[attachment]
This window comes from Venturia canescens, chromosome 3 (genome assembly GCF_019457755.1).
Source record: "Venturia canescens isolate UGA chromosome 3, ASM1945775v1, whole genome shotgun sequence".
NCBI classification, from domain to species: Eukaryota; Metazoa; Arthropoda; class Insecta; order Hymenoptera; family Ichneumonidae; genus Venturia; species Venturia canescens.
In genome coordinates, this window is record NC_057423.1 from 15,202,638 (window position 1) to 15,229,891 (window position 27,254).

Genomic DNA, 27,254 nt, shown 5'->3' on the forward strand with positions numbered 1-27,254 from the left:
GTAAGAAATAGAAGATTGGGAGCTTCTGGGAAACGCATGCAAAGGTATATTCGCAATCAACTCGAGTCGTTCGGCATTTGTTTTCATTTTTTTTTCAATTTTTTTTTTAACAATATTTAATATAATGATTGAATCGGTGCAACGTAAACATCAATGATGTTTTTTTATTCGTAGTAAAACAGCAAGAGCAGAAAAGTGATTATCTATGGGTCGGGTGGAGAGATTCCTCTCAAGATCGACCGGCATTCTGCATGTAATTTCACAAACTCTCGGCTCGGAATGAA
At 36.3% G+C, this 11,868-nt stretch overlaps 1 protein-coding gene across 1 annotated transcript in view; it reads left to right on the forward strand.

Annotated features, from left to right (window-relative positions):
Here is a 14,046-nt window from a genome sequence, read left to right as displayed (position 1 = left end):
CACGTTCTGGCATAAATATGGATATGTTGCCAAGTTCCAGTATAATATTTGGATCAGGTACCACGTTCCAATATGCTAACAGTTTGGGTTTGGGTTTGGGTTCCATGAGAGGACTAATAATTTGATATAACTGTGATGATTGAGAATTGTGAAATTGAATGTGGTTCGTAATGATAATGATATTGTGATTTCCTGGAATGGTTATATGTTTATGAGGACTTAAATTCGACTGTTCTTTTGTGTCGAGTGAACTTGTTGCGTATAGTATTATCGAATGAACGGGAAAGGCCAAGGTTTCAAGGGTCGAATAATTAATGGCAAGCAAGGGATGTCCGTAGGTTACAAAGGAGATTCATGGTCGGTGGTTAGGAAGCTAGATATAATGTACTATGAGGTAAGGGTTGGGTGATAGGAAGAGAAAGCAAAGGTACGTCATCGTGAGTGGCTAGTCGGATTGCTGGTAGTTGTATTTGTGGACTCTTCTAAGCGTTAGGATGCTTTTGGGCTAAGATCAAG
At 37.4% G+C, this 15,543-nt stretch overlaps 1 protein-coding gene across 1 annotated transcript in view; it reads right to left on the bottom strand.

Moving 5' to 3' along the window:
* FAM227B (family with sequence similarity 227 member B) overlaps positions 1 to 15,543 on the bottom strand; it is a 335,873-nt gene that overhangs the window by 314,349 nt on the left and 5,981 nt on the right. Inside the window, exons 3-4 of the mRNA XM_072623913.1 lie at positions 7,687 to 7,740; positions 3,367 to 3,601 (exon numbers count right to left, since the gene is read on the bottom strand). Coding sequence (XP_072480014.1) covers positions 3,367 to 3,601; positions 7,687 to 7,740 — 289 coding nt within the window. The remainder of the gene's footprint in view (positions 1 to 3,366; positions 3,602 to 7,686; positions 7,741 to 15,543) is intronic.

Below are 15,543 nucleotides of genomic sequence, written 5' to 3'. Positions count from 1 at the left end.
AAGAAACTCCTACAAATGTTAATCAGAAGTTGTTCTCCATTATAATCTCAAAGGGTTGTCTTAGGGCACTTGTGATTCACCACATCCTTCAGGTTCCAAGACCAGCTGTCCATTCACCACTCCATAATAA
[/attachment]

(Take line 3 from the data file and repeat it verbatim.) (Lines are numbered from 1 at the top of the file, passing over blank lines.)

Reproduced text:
NCBI classification, from domain to species: Eukaryota; Metazoa; Arthropoda; class Insecta; order Hymenoptera; family Ichneumonidae; genus Venturia; species Venturia canescens.